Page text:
The Naïve Bayes classification is based on Bayesian Theorem and is particularly suited when the dimensionality of the inputs is high. Despite its simplicity, Naïve Bayes can often outperform more sophisticated classification methods.
The Naïve Bayes probabilistic Model
Abstractly, the probability model for a classifier is a conditional model:
Over a dependent class variable C with a small number of outcomes or classes, conditional on several feature variables F1 though Fn. The problem is that if the number of feature n is large or when a feature can take on a large number of values, then basing such a model on probability table is infeasible. We therefore reformulate the model to make it more tractable.
Using Bayes’ theorem, we write:
In plain English the above equation can be written as:
In practice we are only interested in the numerator of that fraction, since the denominator does not depend on C and the values of the features Fi are given, so that the denominator is effectively constant. The numerator is equivalent to the joint probability model (See Bayes theorem):
which can be rewritten as follows, using repeated applications of the definition of conditional probability:
Now the “naïve” conditional independence assumptions come into play: assume that each feature Fi is conditionally independent of every other feature Fj for j≠i. For example, j≠i, k, l. the assumption means that:
So the joint model can be expressed as:
This means that under the above independence assumptions, the conditional distribution over the class variable C can be expressed like this:
Where Z (the evidence) is a scaling factor dependent only on F1,…,Fn
Naïve Bayes can be modelled in several different ways including Normal, Lognormal, Gamma and Poisson density function.
Problem: Using the following training set, classify whether a given person is a male or a female, based on the provided specifications. The known criterias are: height, weight, and foot size.
The classifier created from the above training data, using a Gaussian Distribution Assumption, would be:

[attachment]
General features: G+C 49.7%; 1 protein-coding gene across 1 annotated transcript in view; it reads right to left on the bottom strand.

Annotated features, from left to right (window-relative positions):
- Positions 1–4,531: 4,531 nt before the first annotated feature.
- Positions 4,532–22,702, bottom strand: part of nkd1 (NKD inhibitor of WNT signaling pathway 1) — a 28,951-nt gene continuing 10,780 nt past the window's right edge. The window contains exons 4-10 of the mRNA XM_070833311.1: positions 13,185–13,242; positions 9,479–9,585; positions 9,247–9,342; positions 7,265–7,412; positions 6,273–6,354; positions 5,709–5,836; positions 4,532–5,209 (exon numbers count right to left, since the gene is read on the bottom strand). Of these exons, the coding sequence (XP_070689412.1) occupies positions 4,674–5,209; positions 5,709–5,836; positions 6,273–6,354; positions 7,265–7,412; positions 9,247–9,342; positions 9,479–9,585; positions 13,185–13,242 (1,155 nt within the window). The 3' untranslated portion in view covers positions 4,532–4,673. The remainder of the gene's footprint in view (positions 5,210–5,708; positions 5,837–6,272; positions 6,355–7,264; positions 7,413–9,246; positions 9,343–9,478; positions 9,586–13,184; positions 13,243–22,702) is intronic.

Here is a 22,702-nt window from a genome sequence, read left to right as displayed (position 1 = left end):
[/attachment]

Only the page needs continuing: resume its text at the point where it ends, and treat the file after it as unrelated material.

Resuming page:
Then, there is a sample to be classified as “male” or “female”:
Our goal is to determine the greater posterior, “male” or “female”.
For the classification as “male” the posterior is given by:
For the classification as “female” the posterior is given by:
Next, the evidence may be calculated:
However, in this case the evidence is a constant. Therefore, both posteriors are scaled equally. That's why it can be ignored, since it doesn't affect classification.
Let's continue to calculate the probability distribution for the sex of the sample data:
where and are the parameters of normal distribution which have been previously determined from the training set. Note that a value greater than 1 is OK here – it is a probability density rather than a probability, because height is a continuous variable.
Since posterior numerator is greater in the female case, we predict the sample is female.
References & Resources
- Bindi Chen, the First Year Transfer Report - Progressing for the Degree of Doctor of Philosophy.
- Dependency injection
- Directives and Pipes
- Data binding
- HTTP Get vs. Post
- Node.js is everywhere
- MongoDB root user
- Prefer Async Script Loading
- Components, Bootstrap and DOM
- What is HEAD in git?
- Show the changes in Git.
- What is AngularJS 2?
- Confidence Interval for a Population Mean
- Accuracy vs. Precision
- Sampling Distribution
- Working with the Normal Distribution
- Standardized score - Z score
- Evaluating the Normal Distribution
- What is Nodejs? Advantages and disadvantage?
- How do I debug Nodejs applications?
- Sync directory search using fs.readdirSync